Institute for Medicine and Engineering Papers

Document Type

Journal Article

Date of this Version

November 2005


© 2005 by The American Society for Cell Biology. Reprinted from Molecular Biology of the Cell, Volume 16, Issue 11, November 2005, pages 5175-5190.
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Collagen phagocytosis is a critical mediator of extracellular matrix remodeling. Whereas the binding step of collagen phagocytosis is facilitated by Ca2+-dependent, gelsolin-mediated severing of actin filaments, the regulation of the collagen internalization step is not defined. We determined here whether phosphatidylinositol-4,5-bisphosphate [PI(4,5)P2] regulation of gelsolin is required for collagen internalization. In gelsolin null fibroblasts transfected with gelsolin severing mutants, actin severing and collagen binding were strongly impaired but internalization and actin monomer addition at collagen bead sites were much less affected. PI(4,5)P2 accumulated around collagen during internalization and was associated with gelsolin. Cell-permeable peptides mimicking the PI(4,5)P2 binding site of gelsolin blocked actin monomer addition, the association of gelsolin with actin at phagosomes, and collagen internalization but did not affect collagen binding. Collagen beads induced recruitment of type 1 γ phosphatidylinositol phosphate kinase (PIPK1γ661) to internalization sites. Dominant negative constructs and RNA interference demonstrated a requirement for catalytically active PIPK1γ661 for collagen internalization. We conclude that separate functions of gelsolin mediate sequential stages of collagen phagocytosis: Ca2+-dependent actin severing facilitates collagen binding, whereas PI(4,5)P2-dependent regulation of gelsolin promotes the actin assembly required for internalization of collagen fibrils.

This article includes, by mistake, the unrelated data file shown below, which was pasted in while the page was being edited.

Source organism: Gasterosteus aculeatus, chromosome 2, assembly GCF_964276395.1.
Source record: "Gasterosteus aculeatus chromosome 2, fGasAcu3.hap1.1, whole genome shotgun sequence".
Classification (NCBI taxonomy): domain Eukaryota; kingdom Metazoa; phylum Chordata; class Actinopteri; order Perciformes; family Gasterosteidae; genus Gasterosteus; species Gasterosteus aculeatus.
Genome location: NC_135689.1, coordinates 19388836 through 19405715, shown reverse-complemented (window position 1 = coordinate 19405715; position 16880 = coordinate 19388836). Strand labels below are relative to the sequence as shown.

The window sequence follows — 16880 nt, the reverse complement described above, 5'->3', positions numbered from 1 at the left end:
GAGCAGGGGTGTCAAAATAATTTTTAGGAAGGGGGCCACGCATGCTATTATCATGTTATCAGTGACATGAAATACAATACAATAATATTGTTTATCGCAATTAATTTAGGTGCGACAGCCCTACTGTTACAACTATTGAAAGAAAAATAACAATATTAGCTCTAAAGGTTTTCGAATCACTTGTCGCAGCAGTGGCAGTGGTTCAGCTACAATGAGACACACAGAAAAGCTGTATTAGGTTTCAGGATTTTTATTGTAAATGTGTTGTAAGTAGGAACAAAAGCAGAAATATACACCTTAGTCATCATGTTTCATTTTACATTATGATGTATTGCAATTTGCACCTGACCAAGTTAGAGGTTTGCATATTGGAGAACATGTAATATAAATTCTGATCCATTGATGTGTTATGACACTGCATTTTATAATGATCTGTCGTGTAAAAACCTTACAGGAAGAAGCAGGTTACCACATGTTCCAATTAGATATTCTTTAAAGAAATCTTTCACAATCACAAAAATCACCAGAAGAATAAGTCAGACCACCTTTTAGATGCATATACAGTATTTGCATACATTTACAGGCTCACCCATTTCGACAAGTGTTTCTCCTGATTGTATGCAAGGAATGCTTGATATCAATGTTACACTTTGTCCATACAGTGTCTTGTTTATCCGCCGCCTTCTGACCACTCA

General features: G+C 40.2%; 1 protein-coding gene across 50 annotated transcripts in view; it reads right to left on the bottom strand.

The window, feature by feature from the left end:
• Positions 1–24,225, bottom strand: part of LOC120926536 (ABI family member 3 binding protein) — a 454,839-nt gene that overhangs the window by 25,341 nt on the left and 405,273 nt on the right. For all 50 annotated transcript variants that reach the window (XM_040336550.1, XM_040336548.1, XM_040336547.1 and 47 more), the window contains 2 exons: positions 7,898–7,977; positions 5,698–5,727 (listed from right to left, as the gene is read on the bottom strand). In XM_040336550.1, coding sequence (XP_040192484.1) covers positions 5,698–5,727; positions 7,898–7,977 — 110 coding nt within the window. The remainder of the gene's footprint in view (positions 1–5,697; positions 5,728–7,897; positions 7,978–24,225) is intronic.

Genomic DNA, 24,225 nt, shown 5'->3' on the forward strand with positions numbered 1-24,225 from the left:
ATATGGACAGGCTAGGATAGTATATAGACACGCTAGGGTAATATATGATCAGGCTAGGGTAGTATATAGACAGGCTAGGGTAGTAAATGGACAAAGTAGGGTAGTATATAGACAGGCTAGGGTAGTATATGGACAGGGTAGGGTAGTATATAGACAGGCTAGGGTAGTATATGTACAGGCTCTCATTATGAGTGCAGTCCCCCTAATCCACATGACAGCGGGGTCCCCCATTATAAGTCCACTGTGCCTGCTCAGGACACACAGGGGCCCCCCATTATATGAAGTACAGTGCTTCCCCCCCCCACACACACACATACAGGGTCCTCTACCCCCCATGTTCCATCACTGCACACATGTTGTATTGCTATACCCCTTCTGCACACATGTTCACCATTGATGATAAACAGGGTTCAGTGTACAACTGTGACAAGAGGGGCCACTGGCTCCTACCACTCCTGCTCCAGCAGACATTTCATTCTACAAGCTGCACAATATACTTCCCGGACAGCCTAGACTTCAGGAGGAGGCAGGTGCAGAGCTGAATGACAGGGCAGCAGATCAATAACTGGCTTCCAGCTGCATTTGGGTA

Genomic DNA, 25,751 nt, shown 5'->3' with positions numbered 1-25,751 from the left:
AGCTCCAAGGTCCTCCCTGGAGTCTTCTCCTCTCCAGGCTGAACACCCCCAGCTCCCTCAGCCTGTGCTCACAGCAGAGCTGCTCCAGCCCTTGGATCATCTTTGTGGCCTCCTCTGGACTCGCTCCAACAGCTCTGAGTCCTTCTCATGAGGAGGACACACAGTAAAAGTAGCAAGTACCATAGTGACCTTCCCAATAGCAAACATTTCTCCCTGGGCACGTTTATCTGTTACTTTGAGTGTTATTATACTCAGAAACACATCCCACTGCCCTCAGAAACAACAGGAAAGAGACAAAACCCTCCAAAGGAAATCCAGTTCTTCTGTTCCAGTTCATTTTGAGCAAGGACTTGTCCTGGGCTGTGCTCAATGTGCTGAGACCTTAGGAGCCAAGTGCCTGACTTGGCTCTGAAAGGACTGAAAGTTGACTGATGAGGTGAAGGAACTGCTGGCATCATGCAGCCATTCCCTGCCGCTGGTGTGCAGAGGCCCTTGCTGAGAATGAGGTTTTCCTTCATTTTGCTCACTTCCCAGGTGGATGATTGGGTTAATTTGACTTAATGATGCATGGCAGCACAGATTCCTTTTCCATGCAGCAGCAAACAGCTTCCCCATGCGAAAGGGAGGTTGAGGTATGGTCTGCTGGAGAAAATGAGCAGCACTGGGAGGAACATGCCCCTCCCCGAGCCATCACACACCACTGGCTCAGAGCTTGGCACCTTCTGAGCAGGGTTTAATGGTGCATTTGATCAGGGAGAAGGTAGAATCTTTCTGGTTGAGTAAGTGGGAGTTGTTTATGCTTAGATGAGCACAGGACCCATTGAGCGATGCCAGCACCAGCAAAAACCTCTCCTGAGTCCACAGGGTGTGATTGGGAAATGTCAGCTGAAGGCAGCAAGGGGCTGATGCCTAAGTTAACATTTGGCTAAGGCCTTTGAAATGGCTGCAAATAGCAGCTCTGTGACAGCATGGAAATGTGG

Date Posted: 12 December 2007

This document has been peer reviewed.